My diabetes all started in 2016. I went to my family doctor’s office because, at that time, I was pregnant. It was there that I found out I was diabetic. I was told that it was gestational diabetes. Diabetes in pregnancy is considered a high risk pregnancy. My family doctor did not treat high risk pregnancies so he scheduled an appointment for me at one of two diabetes clinics in my city.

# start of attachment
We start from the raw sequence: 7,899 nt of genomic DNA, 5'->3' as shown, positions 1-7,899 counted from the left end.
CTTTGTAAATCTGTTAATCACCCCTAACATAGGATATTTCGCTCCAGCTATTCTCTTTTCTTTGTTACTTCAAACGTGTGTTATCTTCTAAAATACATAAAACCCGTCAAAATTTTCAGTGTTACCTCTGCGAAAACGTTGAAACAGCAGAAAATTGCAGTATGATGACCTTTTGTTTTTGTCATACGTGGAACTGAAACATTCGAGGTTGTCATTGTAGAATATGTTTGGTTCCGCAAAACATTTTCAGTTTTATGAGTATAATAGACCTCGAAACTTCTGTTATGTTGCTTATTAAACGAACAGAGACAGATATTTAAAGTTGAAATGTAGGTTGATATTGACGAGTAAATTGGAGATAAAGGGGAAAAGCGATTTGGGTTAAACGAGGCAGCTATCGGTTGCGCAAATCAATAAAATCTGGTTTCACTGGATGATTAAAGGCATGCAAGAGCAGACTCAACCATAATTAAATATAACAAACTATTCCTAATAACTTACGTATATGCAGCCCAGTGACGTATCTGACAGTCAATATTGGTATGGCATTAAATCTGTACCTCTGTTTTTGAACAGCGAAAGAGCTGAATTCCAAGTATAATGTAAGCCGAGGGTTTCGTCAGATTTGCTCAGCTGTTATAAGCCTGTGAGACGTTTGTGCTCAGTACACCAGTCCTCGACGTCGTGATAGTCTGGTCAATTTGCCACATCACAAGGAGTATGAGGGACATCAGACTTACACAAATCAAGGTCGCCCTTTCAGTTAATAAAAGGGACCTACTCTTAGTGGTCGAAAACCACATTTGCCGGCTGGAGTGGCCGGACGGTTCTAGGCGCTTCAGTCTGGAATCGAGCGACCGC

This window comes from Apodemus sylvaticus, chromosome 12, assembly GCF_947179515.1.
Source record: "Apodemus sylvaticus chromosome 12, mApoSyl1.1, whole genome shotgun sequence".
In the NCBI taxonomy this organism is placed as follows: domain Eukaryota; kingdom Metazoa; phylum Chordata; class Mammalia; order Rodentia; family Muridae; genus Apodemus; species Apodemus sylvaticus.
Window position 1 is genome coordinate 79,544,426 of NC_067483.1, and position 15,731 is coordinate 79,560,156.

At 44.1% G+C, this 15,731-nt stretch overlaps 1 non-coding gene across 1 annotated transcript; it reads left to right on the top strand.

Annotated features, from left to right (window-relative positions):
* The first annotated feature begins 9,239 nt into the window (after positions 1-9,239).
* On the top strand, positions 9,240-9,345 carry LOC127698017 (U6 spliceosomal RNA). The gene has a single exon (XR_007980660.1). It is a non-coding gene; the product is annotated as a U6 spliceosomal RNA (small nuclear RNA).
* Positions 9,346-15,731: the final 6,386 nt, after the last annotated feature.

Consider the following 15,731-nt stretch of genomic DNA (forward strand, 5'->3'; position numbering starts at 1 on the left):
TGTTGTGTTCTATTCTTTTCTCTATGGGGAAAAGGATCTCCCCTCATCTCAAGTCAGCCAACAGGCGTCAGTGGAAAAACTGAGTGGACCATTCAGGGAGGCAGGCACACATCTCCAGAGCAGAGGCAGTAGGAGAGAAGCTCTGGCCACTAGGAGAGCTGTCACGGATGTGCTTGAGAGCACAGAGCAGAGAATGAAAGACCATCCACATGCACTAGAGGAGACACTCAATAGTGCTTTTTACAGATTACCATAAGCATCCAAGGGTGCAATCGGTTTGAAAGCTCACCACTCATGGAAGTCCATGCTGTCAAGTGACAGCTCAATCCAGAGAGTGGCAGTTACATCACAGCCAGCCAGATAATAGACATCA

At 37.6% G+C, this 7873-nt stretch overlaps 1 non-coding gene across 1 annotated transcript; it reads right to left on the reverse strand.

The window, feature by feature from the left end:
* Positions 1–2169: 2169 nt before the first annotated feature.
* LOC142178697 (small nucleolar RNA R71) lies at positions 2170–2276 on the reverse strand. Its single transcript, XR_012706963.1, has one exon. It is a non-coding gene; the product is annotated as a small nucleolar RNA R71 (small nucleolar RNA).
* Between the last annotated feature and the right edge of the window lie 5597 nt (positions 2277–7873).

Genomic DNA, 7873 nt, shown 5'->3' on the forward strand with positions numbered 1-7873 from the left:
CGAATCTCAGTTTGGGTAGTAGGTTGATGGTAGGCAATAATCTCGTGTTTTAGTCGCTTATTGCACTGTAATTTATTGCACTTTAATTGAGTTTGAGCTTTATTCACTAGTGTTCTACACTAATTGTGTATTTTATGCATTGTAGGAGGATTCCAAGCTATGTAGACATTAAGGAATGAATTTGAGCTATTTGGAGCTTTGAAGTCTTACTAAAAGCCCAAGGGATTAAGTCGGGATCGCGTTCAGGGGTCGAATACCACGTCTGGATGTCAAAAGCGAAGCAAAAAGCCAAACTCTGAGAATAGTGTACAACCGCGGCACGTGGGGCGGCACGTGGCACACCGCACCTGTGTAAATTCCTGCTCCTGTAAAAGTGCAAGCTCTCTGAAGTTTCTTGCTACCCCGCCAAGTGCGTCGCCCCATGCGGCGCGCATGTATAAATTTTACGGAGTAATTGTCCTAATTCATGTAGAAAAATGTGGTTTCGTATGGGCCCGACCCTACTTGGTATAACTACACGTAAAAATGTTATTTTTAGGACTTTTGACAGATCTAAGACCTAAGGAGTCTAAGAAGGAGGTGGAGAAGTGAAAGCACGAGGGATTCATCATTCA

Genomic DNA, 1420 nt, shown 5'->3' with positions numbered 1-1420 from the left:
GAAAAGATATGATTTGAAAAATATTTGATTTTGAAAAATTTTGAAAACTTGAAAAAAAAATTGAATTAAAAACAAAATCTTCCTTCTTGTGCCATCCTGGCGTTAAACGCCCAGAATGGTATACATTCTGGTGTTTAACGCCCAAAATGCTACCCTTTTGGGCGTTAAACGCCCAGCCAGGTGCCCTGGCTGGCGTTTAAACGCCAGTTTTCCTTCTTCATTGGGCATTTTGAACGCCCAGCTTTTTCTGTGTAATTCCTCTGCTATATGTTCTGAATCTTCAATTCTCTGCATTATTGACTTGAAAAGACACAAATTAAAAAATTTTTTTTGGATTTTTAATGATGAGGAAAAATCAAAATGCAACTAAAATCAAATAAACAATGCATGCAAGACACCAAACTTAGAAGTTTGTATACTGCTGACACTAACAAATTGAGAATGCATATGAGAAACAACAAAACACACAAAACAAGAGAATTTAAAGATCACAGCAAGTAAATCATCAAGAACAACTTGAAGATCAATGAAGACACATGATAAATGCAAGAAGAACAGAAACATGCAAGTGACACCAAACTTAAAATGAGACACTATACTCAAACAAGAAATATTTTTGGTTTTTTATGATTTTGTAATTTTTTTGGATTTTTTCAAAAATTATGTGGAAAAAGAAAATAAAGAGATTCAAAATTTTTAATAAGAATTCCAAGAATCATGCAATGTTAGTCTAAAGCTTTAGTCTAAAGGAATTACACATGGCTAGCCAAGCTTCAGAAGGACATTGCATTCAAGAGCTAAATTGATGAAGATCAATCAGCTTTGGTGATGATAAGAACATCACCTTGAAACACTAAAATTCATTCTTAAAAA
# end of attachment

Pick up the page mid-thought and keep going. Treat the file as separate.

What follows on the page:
I went to the recommended diabetes clinic for my appointment. There, I was told to do light exercises (because of the high risk pregnancy) and to eat a low carb diet. I was told to test my sugar levels four times a day, as well as to write down all my meals in a food diary, all of which I did. I ate everything that was low carb and in the proper proportions. I was determined to have a healthy fetus. It was during this time I was put on insulin. I was having issues with insulin then but I was told that my symptoms were part of the pregnancy related issues, which I believed the doctor at the time. I followed everything the diabetes clinic told me to do. Yet, nothing was working. My sugar levels would not go down no matter what I did. The following two weeks after going to the diabetes clinic, I had a miscarriage. The doctors’ were unsure if the miscarriage was due to the high sugar levels or something else. Regardless of any reason for the miscarriage, I was devastated.